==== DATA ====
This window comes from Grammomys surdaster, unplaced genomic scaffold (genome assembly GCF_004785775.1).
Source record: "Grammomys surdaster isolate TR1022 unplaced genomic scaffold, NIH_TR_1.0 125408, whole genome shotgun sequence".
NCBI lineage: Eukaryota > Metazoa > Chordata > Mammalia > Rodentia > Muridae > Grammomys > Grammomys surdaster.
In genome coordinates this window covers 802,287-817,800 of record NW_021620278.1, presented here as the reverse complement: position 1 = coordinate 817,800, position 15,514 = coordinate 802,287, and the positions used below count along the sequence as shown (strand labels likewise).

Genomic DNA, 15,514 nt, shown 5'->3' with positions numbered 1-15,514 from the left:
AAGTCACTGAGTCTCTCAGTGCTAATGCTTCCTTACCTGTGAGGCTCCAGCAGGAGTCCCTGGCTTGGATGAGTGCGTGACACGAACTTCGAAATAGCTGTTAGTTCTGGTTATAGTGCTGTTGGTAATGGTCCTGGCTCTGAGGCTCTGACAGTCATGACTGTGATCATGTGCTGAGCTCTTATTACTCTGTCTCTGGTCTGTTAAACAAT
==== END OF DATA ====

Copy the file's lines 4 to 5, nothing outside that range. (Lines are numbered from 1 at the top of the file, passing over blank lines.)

In genome coordinates this window covers 802,287-817,800 of record NW_021620278.1, presented here as the reverse complement: position 1 = coordinate 817,800, position 15,514 = coordinate 802,287, and the positions used below count along the sequence as shown (strand labels likewise).

Genomic DNA, 15,514 nt, shown 5'->3' with positions numbered 1-15,514 from the left: